I want to learn to write programs

On our last show we answered a mail from one of our listeners, who asked: I want to learn to write programs in Linux. This is not the first time I have seen some variation of such a request, and it won’t be the last. There are numerous answers available all over the Internet, and here is one more. πŸ™‚

Very often I find that the answer concentrates too much on the selection of a language. I find it especially amusing when someone quite knowledgeable asks: what program do you want to write? In my opinion, most beginners have no idea what they are getting themselves into (that is why they are asking in the first place), and further in my opinion it does not make one a good programmer if they know any particular language, or even a number of languages, particularly well. What makes a good programmer is knowing what different tools (languages, packages, etc., etc.) do, and why, and how. Don’t get me wrong, selecting the first language is important, but the answer given to the beginner should always be: start with Python.

I will next attempt to justify this. If you do not care for a justification skip the next paragraph! Warning: all of the following are just my opinion of how the world works; if you do not appreciate sarcasm, you should stop reading now (and probably contact your Internet provider and beg them to permanently disconnect you).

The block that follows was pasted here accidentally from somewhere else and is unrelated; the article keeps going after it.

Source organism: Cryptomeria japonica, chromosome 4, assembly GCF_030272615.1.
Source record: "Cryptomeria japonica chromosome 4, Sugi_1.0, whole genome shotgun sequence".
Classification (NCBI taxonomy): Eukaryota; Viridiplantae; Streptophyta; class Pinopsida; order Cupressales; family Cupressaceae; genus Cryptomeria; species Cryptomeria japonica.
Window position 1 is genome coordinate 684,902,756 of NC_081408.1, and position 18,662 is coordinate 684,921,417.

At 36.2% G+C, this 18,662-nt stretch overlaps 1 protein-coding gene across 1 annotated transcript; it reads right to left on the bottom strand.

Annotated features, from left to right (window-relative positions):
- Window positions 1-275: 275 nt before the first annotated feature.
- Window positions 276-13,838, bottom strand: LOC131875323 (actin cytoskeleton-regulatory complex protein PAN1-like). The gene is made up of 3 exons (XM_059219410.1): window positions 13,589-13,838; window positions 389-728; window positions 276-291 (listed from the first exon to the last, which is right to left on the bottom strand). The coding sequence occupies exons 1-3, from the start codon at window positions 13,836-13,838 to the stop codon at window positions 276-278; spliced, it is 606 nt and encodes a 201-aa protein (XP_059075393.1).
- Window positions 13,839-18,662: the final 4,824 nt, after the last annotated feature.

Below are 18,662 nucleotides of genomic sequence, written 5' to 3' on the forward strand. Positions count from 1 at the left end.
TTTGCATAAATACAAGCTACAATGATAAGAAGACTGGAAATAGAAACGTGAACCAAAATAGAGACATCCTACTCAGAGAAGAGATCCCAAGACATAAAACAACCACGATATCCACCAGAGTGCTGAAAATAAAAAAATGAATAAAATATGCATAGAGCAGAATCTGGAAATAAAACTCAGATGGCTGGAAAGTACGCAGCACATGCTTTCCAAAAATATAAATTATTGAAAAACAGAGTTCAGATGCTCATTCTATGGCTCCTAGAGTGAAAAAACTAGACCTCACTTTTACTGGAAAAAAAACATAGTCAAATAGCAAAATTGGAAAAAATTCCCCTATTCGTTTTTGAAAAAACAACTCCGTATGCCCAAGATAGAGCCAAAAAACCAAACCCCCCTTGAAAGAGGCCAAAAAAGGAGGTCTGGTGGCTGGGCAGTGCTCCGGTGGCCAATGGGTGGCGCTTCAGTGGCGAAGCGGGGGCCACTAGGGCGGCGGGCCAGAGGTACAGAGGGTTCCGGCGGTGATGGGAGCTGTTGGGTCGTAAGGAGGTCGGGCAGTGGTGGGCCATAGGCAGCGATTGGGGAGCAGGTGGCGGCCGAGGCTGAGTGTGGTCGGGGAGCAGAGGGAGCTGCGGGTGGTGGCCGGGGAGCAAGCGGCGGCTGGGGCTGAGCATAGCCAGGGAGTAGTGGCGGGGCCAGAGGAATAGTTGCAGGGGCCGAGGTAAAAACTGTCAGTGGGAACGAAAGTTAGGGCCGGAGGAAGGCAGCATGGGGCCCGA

There are many programming languages out there, each with a different goal in mind. At the low end of the scale are languages meant for beginners at a primary school level, such as BASIC or LOGO. These are languages that are intended to introduce some very basic concepts, but most people should outgrow such a language within a week of study. If not, that is a good indicator that programming is probably not for you. Next step up in my scale are all other scripting languages: Python, Ruby, Perl, and many many others. These are languages that intentionally abstract certain nuances of programming (like type casting, for example) which the beginner does not want to be bogged down with. However, they do introduce some programming concepts that although advanced are very good to learn as soon as you can (like functions and classes). As such, these languages are very good at quickly prototyping ideas, and even being used in production where security or speed are not of primary importance. Next step up are semi-compiled languages like Java and C#. These are almost real languages in that they allow you to manipulate software at almost machine level, but they still abstract some of the dirty work like actually porting code to different machine platforms. Although many beginner-level tutorials exist for Java, I personally strongly advise true beginners against picking this language as their first choice, as you will immediately get bogged down with all the dirty stuff. Next step up from this are, what I call real languages: C, C++. These languages allow you to manipulate software at the hardware level, if you chose to, and will run directly on the hardware without someone else’s interpretation of what you wanted your program to do. With such power comer great responsibility: you often have to perform many meaning tasks, such as cleaning up after yourself. The pinnacle of programming languages is assembler and machine language. No person programs in these languages today, only machines program other machines in assembly.